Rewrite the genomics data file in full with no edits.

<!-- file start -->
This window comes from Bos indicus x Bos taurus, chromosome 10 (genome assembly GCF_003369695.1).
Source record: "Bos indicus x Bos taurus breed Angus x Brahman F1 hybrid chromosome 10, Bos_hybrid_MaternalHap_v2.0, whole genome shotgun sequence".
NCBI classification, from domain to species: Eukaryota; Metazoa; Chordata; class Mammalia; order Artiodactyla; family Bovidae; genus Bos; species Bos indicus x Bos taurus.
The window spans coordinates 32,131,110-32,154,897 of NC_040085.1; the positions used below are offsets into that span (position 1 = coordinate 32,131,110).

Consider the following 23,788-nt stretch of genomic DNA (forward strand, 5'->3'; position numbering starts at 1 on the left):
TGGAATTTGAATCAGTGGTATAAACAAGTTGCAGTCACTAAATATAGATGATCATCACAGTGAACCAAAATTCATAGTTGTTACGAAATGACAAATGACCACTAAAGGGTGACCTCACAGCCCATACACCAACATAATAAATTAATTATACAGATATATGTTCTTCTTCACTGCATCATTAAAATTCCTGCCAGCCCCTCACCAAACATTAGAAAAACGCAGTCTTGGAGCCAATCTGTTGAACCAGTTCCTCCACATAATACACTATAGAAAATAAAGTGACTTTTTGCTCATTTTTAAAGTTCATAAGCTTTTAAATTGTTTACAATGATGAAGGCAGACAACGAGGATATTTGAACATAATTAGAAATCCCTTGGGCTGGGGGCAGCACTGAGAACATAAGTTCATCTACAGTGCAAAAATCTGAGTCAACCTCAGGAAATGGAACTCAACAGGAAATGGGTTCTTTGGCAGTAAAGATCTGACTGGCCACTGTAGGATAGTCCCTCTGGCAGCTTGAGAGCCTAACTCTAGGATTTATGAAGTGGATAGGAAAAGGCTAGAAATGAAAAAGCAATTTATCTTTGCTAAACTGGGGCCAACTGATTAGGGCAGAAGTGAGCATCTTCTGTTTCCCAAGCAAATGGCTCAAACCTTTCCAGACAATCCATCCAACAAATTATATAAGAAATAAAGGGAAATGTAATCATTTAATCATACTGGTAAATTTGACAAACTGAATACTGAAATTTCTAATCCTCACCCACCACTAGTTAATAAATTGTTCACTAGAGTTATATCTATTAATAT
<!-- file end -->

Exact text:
This window comes from Bos indicus x Bos taurus, chromosome 10 (genome assembly GCF_003369695.1).
Source record: "Bos indicus x Bos taurus breed Angus x Brahman F1 hybrid chromosome 10, Bos_hybrid_MaternalHap_v2.0, whole genome shotgun sequence".
NCBI classification, from domain to species: Eukaryota; Metazoa; Chordata; class Mammalia; order Artiodactyla; family Bovidae; genus Bos; species Bos indicus x Bos taurus.
The window spans coordinates 32,131,110-32,154,897 of NC_040085.1; the positions used below are offsets into that span (position 1 = coordinate 32,131,110).

Consider the following 23,788-nt stretch of genomic DNA (forward strand, 5'->3'; position numbering starts at 1 on the left):
TGGAATTTGAATCAGTGGTATAAACAAGTTGCAGTCACTAAATATAGATGATCATCACAGTGAACCAAAATTCATAGTTGTTACGAAATGACAAATGACCACTAAAGGGTGACCTCACAGCCCATACACCAACATAATAAATTAATTATACAGATATATGTTCTTCTTCACTGCATCATTAAAATTCCTGCCAGCCCCTCACCAAACATTAGAAAAACGCAGTCTTGGAGCCAATCTGTTGAACCAGTTCCTCCACATAATACACTATAGAAAATAAAGTGACTTTTTGCTCATTTTTAAAGTTCATAAGCTTTTAAATTGTTTACAATGATGAAGGCAGACAACGAGGATATTTGAACATAATTAGAAATCCCTTGGGCTGGGGGCAGCACTGAGAACATAAGTTCATCTACAGTGCAAAAATCTGAGTCAACCTCAGGAAATGGAACTCAACAGGAAATGGGTTCTTTGGCAGTAAAGATCTGACTGGCCACTGTAGGATAGTCCCTCTGGCAGCTTGAGAGCCTAACTCTAGGATTTATGAAGTGGATAGGAAAAGGCTAGAAATGAAAAAGCAATTTATCTTTGCTAAACTGGGGCCAACTGATTAGGGCAGAAGTGAGCATCTTCTGTTTCCCAAGCAAATGGCTCAAACCTTTCCAGACAATCCATCCAACAAATTATATAAGAAATAAAGGGAAATGTAATCATTTAATCATACTGGTAAATTTGACAAACTGAATACTGAAATTTCTAATCCTCACCCACCACTAGTTAATAAATTGTTCACTAGAGTTATATCTATTAATAT